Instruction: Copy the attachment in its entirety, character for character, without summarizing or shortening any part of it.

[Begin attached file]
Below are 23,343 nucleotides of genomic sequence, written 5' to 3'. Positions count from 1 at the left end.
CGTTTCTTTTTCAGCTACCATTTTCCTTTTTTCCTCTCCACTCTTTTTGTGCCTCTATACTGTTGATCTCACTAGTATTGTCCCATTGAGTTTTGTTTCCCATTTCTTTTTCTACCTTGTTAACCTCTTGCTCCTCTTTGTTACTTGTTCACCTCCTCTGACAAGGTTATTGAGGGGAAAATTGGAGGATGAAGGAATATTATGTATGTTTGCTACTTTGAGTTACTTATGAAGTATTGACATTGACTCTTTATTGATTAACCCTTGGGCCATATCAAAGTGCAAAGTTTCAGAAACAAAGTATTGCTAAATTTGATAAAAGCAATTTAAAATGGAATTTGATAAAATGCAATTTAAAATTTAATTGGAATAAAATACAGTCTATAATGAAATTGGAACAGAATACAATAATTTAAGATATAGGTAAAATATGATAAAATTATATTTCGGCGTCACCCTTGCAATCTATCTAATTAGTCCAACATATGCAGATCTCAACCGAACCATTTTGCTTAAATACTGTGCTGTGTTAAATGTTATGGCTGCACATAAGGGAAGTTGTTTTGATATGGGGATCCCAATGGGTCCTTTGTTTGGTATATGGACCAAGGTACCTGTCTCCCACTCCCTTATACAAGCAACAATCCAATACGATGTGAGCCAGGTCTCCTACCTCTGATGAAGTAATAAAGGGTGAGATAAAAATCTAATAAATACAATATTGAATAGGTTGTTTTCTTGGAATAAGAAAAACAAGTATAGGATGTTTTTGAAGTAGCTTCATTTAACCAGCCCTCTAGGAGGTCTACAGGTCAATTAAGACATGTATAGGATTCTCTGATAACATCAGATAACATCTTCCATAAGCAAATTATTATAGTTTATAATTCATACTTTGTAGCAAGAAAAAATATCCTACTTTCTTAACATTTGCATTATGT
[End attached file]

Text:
Below are 23,343 nucleotides of genomic sequence, written 5' to 3'. Positions count from 1 at the left end.
CGTTTCTTTTTCAGCTACCATTTTCCTTTTTTCCTCTCCACTCTTTTTGTGCCTCTATACTGTTGATCTCACTAGTATTGTCCCATTGAGTTTTGTTTCCCATTTCTTTTTCTACCTTGTTAACCTCTTGCTCCTCTTTGTTACTTGTTCACCTCCTCTGACAAGGTTATTGAGGGGAAAATTGGAGGATGAAGGAATATTATGTATGTTTGCTACTTTGAGTTACTTATGAAGTATTGACATTGACTCTTTATTGATTAACCCTTGGGCCATATCAAAGTGCAAAGTTTCAGAAACAAAGTATTGCTAAATTTGATAAAAGCAATTTAAAATGGAATTTGATAAAATGCAATTTAAAATTTAATTGGAATAAAATACAGTCTATAATGAAATTGGAACAGAATACAATAATTTAAGATATAGGTAAAATATGATAAAATTATATTTCGGCGTCACCCTTGCAATCTATCTAATTAGTCCAACATATGCAGATCTCAACCGAACCATTTTGCTTAAATACTGTGCTGTGTTAAATGTTATGGCTGCACATAAGGGAAGTTGTTTTGATATGGGGATCCCAATGGGTCCTTTGTTTGGTATATGGACCAAGGTACCTGTCTCCCACTCCCTTATACAAGCAACAATCCAATACGATGTGAGCCAGGTCTCCTACCTCTGATGAAGTAATAAAGGGTGAGATAAAAATCTAATAAATACAATATTGAATAGGTTGTTTTCTTGGAATAAGAAAAACAAGTATAGGATGTTTTTGAAGTAGCTTCATTTAACCAGCCCTCTAGGAGGTCTACAGGTCAATTAAGACATGTATAGGATTCTCTGATAACATCAGATAACATCTTCCATAAGCAAATTATTATAGTTTATAATTCATACTTTGTAGCAAGAAAAAATATCCTACTTTCTTAACATTTGCATTATGT